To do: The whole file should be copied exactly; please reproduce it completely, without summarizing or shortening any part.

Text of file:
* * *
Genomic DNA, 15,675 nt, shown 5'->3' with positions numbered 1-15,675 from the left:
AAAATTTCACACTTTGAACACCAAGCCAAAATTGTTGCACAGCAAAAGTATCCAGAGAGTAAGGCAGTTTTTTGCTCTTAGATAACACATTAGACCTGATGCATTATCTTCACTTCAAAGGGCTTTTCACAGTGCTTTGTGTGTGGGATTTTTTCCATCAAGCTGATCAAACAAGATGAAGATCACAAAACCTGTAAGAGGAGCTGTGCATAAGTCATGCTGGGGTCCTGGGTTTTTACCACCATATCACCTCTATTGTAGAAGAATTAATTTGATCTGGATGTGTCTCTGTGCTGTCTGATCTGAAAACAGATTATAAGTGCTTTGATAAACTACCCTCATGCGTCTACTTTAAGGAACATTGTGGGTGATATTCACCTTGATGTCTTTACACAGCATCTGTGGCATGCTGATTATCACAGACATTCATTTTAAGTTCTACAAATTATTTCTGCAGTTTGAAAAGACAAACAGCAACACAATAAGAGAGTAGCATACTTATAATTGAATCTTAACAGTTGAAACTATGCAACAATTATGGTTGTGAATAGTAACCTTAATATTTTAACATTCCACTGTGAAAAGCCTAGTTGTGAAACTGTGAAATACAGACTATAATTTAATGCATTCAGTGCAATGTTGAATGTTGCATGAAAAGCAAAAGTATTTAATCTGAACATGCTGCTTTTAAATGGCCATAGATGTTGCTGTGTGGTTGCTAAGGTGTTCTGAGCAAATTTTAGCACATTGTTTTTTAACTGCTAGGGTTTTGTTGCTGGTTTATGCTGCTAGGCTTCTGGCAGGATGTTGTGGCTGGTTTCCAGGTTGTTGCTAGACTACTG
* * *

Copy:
Genomic DNA, 15,675 nt, shown 5'->3' with positions numbered 1-15,675 from the left:
AAAATTTCACACTTTGAACACCAAGCCAAAATTGTTGCACAGCAAAAGTATCCAGAGAGTAAGGCAGTTTTTTGCTCTTAGATAACACATTAGACCTGATGCATTATCTTCACTTCAAAGGGCTTTTCACAGTGCTTTGTGTGTGGGATTTTTTCCATCAAGCTGATCAAACAAGATGAAGATCACAAAACCTGTAAGAGGAGCTGTGCATAAGTCATGCTGGGGTCCTGGGTTTTTACCACCATATCACCTCTATTGTAGAAGAATTAATTTGATCTGGATGTGTCTCTGTGCTGTCTGATCTGAAAACAGATTATAAGTGCTTTGATAAACTACCCTCATGCGTCTACTTTAAGGAACATTGTGGGTGATATTCACCTTGATGTCTTTACACAGCATCTGTGGCATGCTGATTATCACAGACATTCATTTTAAGTTCTACAAATTATTTCTGCAGTTTGAAAAGACAAACAGCAACACAATAAGAGAGTAGCATACTTATAATTGAATCTTAACAGTTGAAACTATGCAACAATTATGGTTGTGAATAGTAACCTTAATATTTTAACATTCCACTGTGAAAAGCCTAGTTGTGAAACTGTGAAATACAGACTATAATTTAATGCATTCAGTGCAATGTTGAATGTTGCATGAAAAGCAAAAGTATTTAATCTGAACATGCTGCTTTTAAATGGCCATAGATGTTGCTGTGTGGTTGCTAAGGTGTTCTGAGCAAATTTTAGCACATTGTTTTTTAACTGCTAGGGTTTTGTTGCTGGTTTATGCTGCTAGGCTTCTGGCAGGATGTTGTGGCTGGTTTCCAGGTTGTTGCTAGACTACTG